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Rewards And Risks Of Being A Travel Nurse During The Pandemic

by Melissa Bell
6 minutes read

There are roughly 2.8 million registered nurses in this country, and almost 81 thousand are registered in Kentucky. While that seems like a lot of people, these professionals divide their time between nursing homes, medical centers, hospitals, and various other locations where medical help is necessary. Nurses are the backbone of the medical community, and doctors couldn’t function without their professional expertise.

This job requires grueling hours, an emotional backbone as well as physical strength. Many people choose travel nursing for the vast benefits and financial compensation, but how is it to be a travel nurse during a pandemic? Well, when you add traveling and a pandemic to the mix, it’s a lot to consider.

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Advantages of Being A Travel Nurse in Kentucky

Travel nursing is appealing to many people who want to get out there and see the sights. Being stuck in a facility with the same old routine can become mundane. Traveling gives you a chance to meet new and exciting people, see how other hospitals work things, and to experience something that you never thought possible.

What are the advantages of being a nurse on the road during a time such as this? Here are a few things to consider.

1. The Pay is Phenomenal

One of the reasons why many people turn to travel nursing is because of pay. Most nurses are making way more than they ever dreamed possible, just by going to a facility far from home. The average wage in this country for a travel nurse is around $2,000 a week.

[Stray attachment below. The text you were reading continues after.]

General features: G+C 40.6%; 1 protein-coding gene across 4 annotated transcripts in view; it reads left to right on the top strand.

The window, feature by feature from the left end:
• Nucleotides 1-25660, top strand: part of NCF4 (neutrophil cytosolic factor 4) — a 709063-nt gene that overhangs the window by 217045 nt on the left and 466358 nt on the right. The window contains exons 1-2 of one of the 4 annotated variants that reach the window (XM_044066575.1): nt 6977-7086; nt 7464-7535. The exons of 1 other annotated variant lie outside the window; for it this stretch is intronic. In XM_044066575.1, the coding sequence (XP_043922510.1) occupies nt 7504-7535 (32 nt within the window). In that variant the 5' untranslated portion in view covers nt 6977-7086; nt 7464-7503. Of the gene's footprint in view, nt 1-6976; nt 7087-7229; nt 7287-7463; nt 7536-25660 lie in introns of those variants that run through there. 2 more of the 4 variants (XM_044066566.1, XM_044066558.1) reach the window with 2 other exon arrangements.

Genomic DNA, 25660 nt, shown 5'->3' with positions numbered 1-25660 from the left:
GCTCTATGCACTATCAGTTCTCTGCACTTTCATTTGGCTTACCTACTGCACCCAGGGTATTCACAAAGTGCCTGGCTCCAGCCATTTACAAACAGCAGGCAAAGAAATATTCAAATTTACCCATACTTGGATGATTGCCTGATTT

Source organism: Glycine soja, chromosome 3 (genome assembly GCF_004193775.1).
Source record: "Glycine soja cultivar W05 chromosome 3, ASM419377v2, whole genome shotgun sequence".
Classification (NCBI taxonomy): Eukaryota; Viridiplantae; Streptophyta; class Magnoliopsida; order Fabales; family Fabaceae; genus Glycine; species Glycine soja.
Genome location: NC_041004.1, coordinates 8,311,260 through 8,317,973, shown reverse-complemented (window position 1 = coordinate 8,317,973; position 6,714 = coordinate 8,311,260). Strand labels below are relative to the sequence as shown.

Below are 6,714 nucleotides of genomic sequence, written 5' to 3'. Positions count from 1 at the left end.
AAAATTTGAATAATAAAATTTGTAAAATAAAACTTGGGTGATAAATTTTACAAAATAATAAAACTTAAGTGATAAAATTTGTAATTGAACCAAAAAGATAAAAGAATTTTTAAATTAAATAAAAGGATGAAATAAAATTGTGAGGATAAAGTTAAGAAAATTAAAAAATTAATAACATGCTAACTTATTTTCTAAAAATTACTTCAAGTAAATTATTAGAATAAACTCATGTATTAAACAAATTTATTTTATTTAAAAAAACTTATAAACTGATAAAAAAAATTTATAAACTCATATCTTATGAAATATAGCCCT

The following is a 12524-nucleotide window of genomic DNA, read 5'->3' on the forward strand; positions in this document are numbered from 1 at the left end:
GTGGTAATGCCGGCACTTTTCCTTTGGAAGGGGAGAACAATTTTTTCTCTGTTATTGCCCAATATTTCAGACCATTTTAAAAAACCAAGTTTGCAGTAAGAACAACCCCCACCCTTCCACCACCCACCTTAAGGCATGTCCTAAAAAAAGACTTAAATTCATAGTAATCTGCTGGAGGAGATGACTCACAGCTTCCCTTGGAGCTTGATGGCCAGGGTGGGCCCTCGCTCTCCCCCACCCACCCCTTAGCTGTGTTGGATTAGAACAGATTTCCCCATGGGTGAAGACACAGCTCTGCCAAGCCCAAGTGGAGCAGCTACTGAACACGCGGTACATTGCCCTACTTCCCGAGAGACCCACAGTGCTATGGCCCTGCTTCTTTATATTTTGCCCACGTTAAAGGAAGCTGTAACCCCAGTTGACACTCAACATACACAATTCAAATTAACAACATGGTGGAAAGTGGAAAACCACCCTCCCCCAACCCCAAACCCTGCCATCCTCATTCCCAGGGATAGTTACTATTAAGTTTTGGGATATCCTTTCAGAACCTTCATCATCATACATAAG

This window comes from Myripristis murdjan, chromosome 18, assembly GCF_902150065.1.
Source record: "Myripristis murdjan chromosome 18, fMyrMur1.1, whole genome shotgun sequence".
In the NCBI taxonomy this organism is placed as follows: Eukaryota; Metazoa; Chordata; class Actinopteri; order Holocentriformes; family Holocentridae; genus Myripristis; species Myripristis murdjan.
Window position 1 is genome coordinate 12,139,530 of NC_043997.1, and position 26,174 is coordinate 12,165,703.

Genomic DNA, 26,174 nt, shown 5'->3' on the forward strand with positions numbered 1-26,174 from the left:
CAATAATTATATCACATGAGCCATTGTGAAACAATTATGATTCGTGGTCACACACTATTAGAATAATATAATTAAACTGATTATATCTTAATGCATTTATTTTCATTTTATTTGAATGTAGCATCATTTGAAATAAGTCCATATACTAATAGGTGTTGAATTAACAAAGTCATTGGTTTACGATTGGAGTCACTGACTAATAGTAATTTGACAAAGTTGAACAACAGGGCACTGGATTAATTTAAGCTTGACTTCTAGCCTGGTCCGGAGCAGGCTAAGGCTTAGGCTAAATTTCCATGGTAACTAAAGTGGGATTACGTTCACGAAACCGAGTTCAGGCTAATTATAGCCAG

Now, it all depends on the agency you select and the demands of the job. Now add all the overtime and extra benefits to that, and you can make some serious change.

2. Your Travel Area Doesn’t Have to Be Far

If you think that you need to fly across the country to get good money and perks, you would be wrong. Here in Kentucky and in other states, you only need to travel an average of 50 miles from home to fit into the “radius rule.” Technically, you can drive an hour away from your home and still get the fantastic benefits of these positions. Each agency that hires travel nurses in Kentucky has protocols for mileage, but 4-200 miles is about the radius rule’s average.

3. You Have A Lot of Jobs to Choose From

During a pandemic, the job market is flooded with positions, and they often pay more because there is little help. Nurses that you will be assisting are exhausted and may live-in high-risk areas where COVID-19 has hit harder.

In Kentucky, there are many opportunities in Louisville, Lexington, Berea, and Ashland. Not to mention the smaller cities that need help.

4. Southern Hospitality Welcomes You

While there are days that you may feel like nursing is a thankless job, you get to be an essential part of this historical event. You will meet people from all walks of life and even have the possibility to make friendships that can last a lifetime. You will find the people of Kentucky welcoming, and the Southern hospitality is undoubtedly alive and well in this area.